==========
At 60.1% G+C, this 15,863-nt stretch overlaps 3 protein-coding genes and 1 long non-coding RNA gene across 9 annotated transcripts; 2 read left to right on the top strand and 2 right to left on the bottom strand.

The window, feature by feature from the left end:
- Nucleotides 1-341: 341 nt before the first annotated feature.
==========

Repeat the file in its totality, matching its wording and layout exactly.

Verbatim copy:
At 60.1% G+C, this 15,863-nt stretch overlaps 3 protein-coding genes and 1 long non-coding RNA gene across 9 annotated transcripts; 2 read left to right on the top strand and 2 right to left on the bottom strand.

The window, feature by feature from the left end:
- Nucleotides 1-341: 341 nt before the first annotated feature.